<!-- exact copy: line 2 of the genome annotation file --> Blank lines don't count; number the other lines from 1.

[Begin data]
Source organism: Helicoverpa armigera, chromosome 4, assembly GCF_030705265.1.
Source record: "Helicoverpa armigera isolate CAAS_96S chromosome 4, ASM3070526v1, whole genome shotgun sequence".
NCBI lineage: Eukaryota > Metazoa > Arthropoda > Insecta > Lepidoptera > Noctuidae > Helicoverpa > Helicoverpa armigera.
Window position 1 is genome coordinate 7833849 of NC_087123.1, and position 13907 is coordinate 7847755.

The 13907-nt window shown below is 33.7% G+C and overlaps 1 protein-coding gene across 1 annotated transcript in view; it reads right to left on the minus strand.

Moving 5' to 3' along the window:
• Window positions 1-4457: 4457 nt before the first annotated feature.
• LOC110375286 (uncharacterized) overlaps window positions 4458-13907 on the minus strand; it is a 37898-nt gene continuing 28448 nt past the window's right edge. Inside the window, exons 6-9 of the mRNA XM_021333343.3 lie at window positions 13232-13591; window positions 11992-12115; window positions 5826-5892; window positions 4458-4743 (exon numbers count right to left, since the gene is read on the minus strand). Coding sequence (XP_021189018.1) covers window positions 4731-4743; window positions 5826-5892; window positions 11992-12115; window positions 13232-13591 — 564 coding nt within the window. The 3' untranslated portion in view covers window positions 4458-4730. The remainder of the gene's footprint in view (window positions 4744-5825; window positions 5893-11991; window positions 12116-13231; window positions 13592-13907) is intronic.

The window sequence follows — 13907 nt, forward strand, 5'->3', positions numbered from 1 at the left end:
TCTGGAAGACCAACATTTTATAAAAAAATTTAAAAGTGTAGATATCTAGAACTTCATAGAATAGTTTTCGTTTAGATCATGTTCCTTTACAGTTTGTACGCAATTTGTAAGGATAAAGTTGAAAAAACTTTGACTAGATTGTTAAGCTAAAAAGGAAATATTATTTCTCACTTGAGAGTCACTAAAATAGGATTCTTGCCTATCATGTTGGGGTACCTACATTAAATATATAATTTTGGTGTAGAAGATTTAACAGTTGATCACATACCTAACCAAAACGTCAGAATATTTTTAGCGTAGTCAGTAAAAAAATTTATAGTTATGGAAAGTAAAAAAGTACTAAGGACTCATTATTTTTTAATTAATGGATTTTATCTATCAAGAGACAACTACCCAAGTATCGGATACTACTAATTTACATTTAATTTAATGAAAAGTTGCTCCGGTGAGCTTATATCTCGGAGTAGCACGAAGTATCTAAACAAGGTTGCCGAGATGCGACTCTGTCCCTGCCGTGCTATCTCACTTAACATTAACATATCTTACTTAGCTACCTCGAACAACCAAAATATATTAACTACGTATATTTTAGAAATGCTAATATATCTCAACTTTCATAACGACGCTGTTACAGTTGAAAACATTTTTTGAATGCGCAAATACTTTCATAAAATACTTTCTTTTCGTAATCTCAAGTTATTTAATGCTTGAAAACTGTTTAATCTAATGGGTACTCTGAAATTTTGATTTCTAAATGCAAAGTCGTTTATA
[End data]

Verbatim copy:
Source record: "Helicoverpa armigera isolate CAAS_96S chromosome 4, ASM3070526v1, whole genome shotgun sequence".